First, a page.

by Michael Platt
There’s no need to panic — probably. But not knowing whether to shrug or cower over radioactive iodine falling on Calgary as a result of a meltdown in Japan last year has Canada’s top nuclear critic wondering why.
“Why aren’t they just reporting this stuff and not commenting — they seem to take it upon themselves to deny there’s any danger, even enough to let people know what’s happening.”
Edwards, a university professor, is president of the Canadian Coalition for Nuclear Responsibility and a former advisor on nuclear matters to Ottawa and the Ontario government.
Thorn in side
When it comes to radiation, and the fallout following the Fukushima nuclear accident, Edwards is a thorn in the side of Heath Canada, sounding the alarm when officially, there isn’t one.
He’s been pointed when saying radiation from Fukushima will lead to higher rates of cancer in Canada — though he’s also quick to say the risk is tiny on a per-person basis.
Now he’s asking questions about rain which fell on Calgary shortly after the nuclear disaster last March, containing radioactive iodine well above the Health Canada guidelines for drinking water.
Officially, Calgarians have nothing much to worry about.
Health Canada hasn’t even released the data, saying it’s too small an amount to be worthy of public comment — and the same silence has applied for much of the Canadian data collected so far.
And while Edwards technically agrees there’s little need to worry, he says that should be something Calgarians and Canadians can decide for themselves.
“There are certain people who might be concerned — for instance, a pregnant woman,” said Edwards.
“When a baby is growing inside, that baby should not be getting a dose of radiation at a critical moment of development, because when an embryo gets radiation, one damaged cell can multiply.
“A fetus is far more susceptible to radiation. Is a fetus likely to be harmed by this level of radiation? No, but could it be, yes.”
Health Canada confirms that last March, after the Fukushima nuclear accident, a Calgary monitoring station detected an average of 8.18 becquerels per litre of radioactive iodine, stemming from Japan.
Canadian guidelines limit exposure to six becquerels of iodine per litre of drinking water, and much lower radiation spikes in the U.S. resulted in a “don’t drink the rainwater” order.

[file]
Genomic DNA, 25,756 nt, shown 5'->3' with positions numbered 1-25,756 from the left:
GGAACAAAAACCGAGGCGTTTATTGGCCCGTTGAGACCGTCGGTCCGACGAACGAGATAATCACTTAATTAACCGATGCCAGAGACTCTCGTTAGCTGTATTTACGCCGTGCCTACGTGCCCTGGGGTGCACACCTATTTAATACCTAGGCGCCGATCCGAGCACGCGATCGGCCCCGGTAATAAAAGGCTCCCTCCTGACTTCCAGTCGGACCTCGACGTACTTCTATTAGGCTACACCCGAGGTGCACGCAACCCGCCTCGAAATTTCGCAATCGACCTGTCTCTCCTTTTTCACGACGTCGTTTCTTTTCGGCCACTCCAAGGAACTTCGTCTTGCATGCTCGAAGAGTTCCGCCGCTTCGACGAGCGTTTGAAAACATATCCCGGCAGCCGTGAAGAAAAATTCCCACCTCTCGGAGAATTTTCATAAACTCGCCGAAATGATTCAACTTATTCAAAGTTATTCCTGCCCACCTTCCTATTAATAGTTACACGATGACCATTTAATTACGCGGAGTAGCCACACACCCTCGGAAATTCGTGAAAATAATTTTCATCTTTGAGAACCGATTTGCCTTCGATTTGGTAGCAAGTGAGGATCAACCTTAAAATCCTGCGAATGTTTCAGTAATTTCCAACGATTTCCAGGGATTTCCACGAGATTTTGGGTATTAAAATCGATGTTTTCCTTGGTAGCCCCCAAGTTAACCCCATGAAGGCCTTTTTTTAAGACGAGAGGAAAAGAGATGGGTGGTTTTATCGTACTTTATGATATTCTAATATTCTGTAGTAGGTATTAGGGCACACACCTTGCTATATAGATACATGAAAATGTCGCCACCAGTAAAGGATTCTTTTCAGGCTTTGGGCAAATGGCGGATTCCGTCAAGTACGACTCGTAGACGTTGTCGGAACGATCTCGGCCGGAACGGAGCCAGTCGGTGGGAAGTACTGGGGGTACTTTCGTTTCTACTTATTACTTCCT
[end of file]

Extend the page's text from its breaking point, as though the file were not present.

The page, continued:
But not here.
Edwards says Calgarians should at least have known there was a spike beyond recommended levels, especially as rain-bourne radiation concentrates in vegetation and the food chain.
“It’s not up to Health Canada to decide for everybody else what they should do,” said Edwards.
“They should announce the figures and let people decide for themselves.”
Health Canada maintains that Canadians have nothing to worry about, despite Calgary’s radiation peak and smaller spikes found in Vancouver, Winnipeg and Ottawa.
Only in Calgary did the Fukushima fallout push rain past the Canadian limit for drinking water — yet not enough for Health Canada to issue a warning.
Even now, officials with the federal agency say raising red flags over a “one off” sample of radioactive rain is fearmongering — and Health Canada’s senior medical advisor says there’s no valid basis.
“Even if the level in water was close to what the upper limits would be, that would still mean someone would have to consume two litres a day, all year, in order to reach a level where they might possibly be at risk,” said Dr. Paul Gully.
“Therefore, for a level to be identified in Calgary in rainwater on one occasion, really means there is no risk — not in the past and not now.”
Gully says those with a concern over radiation should be assured the moment there was a real risk, Health Canada would make it very clear.
“Be reassured if there was a problem, and Health Canada does continuous monitoring, then Canadians would be informed,” said Gully.
“But we would not want to alarm the public by continually saying, there’s no risk.”